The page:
"In our culture we see women as an object"
Assignment for Oxfam Novib
"I was a violent man. I hit my wife when she did not obey me fast enough. I never helped her with the housework because I always considered that a woman’s job. In our culture we see a woman as an object, a tool we can use. But I am a changed man now. The We Can campaign made me realize I was wrong,” says Papa Longa.
Gender inequality and violence against women and girls is a major and widespread problem in Congo. Girls are less educated than boys and women often do not have equal right to inherit property. They are considered inferior to men. To address the problem Oxfam Novib supports the We Can campaign, which was launched in 2008. Via mass communication, public gatherings and personal house visits the campaign aims to change the fundamental attitudes and social beliefs sustaining it. A social movement that targets all aspects of society including the army, police, local authorities and religious leaders who often enjoy much respect from the community.
The problem domestic violence is deeply rooted in the Congolese society and therefor the process of change is long. “It took me six years before I finally was a changed man,” Papa Longa explains. “For me the violent way I treated my wife was normal. This is how my father raised me and how I saw he treated my mother. The campaign members really made a big effort in making me realize time and time again that men and women are equal and that I should denounce violence.”
But not only the men, also the women need to change their values, beliefs and behaviour. Papa Longa’s wife Amuli Nzinjire explains what the campaign meant for her: “We have been married for eight years now and although the violence was difficult for me to cope with, I considered it as normal. My husband was the boss in the house. But one day he came home and asked me to stop cooking. He wanted to take over. I refused because I considered it to be shameful when a man does a woman’s job. I was raised like that too and it took time for me to change. But now I realize men and women are indeed equal.”
Chantal Bilulu, a human rights defender from Bukavu, also emphasises the role of women in sustaining the gender inequality in Congolese society. “I know many examples of women oppressing other women because of their cultural beliefs. I experienced it myself after my husband passed away. We had a good marriage and were both change agents in the We Can campaign. But after his death my sister- and mother-in-law started spreading rumours about me. They threatened me with violence and wanted to take the car and the house. They believed they were entitled to it. Luckily I was warned by my neighbours and able to leave on time with my children to start over somewhere else.”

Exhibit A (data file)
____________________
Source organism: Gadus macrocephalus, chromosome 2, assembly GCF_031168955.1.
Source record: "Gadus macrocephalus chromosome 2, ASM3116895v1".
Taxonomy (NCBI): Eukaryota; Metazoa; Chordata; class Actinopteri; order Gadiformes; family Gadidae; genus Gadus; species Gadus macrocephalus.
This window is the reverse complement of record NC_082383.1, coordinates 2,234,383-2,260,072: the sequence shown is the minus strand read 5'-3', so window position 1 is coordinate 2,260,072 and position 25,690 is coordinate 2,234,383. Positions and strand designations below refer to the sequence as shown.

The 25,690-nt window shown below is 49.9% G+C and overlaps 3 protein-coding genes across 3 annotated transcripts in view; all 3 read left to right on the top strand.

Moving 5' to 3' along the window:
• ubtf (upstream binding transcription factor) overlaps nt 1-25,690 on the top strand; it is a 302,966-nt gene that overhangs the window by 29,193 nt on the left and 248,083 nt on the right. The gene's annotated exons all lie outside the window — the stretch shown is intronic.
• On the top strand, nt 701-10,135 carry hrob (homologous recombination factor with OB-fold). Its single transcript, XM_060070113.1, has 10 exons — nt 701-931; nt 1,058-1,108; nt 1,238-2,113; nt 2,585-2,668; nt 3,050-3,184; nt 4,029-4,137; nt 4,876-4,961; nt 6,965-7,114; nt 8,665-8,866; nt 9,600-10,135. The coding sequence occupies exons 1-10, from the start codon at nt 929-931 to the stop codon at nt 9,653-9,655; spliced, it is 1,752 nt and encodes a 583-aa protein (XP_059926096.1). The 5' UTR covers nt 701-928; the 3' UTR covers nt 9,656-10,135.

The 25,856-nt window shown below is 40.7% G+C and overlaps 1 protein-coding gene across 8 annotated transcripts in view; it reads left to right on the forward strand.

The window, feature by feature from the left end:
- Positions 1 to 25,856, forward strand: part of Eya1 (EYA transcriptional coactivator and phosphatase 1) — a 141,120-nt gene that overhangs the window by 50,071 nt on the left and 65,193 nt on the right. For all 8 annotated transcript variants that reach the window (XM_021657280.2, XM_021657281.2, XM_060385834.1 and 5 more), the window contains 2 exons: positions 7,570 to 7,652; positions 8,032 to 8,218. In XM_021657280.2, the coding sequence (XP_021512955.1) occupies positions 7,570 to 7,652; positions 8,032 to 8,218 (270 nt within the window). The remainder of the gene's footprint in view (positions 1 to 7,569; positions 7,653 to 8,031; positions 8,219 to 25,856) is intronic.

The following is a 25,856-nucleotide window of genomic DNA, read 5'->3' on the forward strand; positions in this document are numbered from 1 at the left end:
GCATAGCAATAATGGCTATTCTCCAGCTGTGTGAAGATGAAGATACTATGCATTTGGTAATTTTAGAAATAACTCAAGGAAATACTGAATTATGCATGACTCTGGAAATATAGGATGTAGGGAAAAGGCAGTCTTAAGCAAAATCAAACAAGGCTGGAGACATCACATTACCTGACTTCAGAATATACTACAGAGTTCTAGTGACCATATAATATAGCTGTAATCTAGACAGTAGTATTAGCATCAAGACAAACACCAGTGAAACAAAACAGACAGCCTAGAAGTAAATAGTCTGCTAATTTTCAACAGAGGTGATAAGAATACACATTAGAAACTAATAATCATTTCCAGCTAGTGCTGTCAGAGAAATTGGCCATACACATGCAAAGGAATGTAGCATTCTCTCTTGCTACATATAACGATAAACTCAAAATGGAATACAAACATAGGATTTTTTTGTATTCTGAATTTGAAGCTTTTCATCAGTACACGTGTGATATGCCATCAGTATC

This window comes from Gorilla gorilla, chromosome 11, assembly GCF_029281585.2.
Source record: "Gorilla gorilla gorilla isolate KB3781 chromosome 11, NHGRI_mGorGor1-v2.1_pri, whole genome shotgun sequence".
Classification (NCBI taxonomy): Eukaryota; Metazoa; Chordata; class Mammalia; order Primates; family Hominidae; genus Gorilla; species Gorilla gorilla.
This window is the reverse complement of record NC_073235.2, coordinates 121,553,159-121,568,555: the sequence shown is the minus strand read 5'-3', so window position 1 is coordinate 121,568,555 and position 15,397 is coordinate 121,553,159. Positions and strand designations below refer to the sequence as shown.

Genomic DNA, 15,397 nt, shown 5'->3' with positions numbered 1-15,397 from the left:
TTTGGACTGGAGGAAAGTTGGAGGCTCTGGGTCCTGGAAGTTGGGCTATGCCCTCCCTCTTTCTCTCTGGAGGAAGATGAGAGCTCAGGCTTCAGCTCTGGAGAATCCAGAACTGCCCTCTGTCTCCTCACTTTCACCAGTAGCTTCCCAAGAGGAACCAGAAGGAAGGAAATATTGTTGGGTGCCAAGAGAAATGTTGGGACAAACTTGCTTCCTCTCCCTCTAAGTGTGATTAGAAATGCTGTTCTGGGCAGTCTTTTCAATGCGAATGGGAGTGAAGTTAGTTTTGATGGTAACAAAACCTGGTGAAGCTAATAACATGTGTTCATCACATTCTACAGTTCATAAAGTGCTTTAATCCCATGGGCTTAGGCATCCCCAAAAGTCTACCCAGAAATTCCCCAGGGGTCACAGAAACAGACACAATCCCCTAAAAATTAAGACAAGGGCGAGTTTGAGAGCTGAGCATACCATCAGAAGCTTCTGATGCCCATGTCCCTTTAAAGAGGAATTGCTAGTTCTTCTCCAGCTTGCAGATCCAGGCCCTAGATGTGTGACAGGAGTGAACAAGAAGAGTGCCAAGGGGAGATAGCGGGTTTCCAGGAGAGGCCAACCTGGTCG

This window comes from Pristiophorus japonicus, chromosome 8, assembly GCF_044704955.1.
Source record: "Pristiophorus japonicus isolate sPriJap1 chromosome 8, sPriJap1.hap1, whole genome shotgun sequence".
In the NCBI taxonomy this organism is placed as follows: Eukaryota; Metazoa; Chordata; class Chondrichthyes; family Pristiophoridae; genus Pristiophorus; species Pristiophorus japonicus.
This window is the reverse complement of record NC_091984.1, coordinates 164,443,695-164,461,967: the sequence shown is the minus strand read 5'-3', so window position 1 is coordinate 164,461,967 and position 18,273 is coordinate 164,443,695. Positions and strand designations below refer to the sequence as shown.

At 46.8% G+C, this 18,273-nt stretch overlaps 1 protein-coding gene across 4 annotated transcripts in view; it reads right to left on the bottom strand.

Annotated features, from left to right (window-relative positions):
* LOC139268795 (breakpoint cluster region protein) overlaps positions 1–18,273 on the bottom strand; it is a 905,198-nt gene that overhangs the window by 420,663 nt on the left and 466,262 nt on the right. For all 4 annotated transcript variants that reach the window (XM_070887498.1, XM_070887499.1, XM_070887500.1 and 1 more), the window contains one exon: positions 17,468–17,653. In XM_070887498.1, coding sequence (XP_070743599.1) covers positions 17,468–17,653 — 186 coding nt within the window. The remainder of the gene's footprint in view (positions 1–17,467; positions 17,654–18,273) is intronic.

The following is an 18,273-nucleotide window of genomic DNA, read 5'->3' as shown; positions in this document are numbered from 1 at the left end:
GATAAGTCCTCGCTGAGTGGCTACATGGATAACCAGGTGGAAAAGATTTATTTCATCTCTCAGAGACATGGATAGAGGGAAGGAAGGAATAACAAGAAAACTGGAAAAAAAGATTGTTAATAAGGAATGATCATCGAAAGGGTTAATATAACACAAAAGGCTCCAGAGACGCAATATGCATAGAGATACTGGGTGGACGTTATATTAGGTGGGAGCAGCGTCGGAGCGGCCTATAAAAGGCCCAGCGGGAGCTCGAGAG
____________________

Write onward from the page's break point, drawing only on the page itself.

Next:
Suzanna first heard about the campaign on the radio. When she saw a man at the market wearing a campaign T-shirt, she approached him. “I wanted to know what they could do for me because my husband was a violent man too. He often beat me and was very rough when we were having sex. One time when he was drunk, he stabbed me damaging my liver after which I needed surgery. And in the house, I had to do all the work. Even when I was eight months pregnant and carrying another baby on my back, my husband would just sit there and do nothing.”
She convinced her husband to participate in the program and her life has changed for the better. Now she is determined to help others change too. But because change is a long process that requires constant repetition and a lot of guidance, it is a difficult task to fulfil. “Many people we try to reach live in remote areas. But we do not have enough funding to pay for the transport to visit them. And the key to successfully change their violent behaviour is to advise and assist them regularly. The fact that they heard about the campaign and acknowledge the importance of it, is simply not enough. This kind of behaviour does not change overnight.”
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